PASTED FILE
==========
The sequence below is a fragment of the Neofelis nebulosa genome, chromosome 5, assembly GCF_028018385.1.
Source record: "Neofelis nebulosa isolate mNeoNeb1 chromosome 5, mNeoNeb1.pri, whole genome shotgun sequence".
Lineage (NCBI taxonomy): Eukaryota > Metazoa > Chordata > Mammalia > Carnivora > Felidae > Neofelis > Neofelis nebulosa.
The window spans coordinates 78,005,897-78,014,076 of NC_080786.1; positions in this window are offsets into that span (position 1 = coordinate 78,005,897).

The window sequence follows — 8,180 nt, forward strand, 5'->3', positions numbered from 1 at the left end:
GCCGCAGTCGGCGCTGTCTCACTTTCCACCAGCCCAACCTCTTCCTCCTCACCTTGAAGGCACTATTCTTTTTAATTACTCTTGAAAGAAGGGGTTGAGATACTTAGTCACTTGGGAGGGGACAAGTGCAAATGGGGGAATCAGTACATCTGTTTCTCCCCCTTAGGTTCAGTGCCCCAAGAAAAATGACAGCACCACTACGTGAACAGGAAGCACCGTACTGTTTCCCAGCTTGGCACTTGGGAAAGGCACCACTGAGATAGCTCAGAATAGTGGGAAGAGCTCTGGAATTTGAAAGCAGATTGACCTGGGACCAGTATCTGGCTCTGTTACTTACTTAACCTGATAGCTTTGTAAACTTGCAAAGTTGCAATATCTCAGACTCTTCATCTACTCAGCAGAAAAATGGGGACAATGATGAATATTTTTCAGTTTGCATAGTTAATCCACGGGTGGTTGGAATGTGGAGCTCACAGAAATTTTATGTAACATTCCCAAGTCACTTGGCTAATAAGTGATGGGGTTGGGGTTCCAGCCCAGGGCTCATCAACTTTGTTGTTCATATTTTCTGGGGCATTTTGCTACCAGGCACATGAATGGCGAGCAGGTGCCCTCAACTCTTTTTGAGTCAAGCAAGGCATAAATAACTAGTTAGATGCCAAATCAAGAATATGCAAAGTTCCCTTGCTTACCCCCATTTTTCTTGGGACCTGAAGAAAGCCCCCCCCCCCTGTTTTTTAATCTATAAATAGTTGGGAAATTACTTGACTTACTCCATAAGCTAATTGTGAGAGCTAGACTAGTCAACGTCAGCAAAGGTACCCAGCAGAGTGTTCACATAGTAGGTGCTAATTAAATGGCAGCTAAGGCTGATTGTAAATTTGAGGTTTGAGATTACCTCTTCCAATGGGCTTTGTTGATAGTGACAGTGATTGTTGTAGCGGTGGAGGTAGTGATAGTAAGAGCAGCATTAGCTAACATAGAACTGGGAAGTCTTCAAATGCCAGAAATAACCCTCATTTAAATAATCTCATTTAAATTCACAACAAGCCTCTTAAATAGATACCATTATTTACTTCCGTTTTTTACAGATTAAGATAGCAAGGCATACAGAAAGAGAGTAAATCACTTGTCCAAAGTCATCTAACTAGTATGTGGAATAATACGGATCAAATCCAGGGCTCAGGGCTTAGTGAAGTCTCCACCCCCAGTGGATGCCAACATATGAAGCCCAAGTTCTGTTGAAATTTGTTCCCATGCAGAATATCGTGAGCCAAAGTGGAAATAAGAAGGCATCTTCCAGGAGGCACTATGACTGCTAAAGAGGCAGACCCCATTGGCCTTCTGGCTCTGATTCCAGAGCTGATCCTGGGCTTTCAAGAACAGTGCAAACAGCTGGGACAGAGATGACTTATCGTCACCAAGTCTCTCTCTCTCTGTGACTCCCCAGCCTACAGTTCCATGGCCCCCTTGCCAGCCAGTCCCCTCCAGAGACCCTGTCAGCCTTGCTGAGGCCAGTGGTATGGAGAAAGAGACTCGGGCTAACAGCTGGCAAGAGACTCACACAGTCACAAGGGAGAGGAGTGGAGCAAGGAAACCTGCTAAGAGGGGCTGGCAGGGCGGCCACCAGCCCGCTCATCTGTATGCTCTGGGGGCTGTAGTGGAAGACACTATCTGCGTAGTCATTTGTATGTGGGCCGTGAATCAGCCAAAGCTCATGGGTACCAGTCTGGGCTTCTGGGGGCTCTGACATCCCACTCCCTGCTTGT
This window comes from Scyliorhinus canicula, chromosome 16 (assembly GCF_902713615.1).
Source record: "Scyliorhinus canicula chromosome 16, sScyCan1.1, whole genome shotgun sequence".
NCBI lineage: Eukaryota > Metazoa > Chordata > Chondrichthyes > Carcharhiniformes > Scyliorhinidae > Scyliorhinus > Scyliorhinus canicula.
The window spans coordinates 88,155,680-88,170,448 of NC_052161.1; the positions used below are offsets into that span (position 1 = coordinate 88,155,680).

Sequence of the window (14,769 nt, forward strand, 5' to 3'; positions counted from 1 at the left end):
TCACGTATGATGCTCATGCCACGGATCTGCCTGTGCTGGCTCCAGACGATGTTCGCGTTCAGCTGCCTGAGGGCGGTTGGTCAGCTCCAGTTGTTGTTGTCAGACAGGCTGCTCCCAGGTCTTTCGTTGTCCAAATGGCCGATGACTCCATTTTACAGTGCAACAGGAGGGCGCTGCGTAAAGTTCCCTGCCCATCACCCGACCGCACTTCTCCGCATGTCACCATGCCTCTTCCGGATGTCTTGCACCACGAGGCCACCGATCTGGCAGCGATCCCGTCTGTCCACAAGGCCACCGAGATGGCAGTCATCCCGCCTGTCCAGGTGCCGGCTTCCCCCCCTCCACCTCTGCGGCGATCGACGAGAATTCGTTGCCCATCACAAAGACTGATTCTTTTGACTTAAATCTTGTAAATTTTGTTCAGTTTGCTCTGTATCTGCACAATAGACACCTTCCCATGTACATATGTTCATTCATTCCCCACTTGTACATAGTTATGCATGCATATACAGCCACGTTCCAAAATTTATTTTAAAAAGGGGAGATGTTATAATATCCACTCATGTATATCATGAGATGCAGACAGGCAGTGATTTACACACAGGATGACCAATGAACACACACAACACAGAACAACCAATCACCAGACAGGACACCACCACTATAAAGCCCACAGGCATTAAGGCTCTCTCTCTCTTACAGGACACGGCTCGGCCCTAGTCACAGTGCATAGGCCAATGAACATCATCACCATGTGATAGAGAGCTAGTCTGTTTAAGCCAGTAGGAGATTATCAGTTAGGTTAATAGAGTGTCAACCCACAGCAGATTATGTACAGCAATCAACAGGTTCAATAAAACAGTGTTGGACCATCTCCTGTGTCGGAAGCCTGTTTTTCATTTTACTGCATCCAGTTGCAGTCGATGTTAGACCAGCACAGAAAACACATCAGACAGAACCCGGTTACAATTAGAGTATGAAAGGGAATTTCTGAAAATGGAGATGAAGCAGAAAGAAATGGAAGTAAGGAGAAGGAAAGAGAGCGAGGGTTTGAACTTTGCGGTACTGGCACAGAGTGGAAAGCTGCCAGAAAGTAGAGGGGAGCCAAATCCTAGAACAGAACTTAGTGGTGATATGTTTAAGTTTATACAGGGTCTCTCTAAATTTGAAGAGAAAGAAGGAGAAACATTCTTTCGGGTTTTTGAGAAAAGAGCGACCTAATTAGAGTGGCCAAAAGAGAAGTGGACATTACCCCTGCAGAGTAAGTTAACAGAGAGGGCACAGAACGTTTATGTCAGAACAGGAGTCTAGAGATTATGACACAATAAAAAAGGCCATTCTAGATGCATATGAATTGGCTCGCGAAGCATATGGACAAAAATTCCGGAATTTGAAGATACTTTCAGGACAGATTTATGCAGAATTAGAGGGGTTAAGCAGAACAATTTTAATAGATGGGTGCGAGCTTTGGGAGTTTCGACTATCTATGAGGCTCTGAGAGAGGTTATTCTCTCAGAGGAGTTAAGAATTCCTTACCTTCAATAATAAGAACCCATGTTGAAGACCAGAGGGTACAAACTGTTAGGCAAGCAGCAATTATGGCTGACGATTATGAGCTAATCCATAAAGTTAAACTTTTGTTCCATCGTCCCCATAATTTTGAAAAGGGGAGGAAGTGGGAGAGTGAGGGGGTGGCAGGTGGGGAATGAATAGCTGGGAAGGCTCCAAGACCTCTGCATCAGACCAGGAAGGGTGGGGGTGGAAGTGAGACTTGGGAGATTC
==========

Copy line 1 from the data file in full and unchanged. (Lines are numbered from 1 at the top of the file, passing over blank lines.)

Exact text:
The sequence below is a fragment of the Neofelis nebulosa genome, chromosome 5, assembly GCF_028018385.1.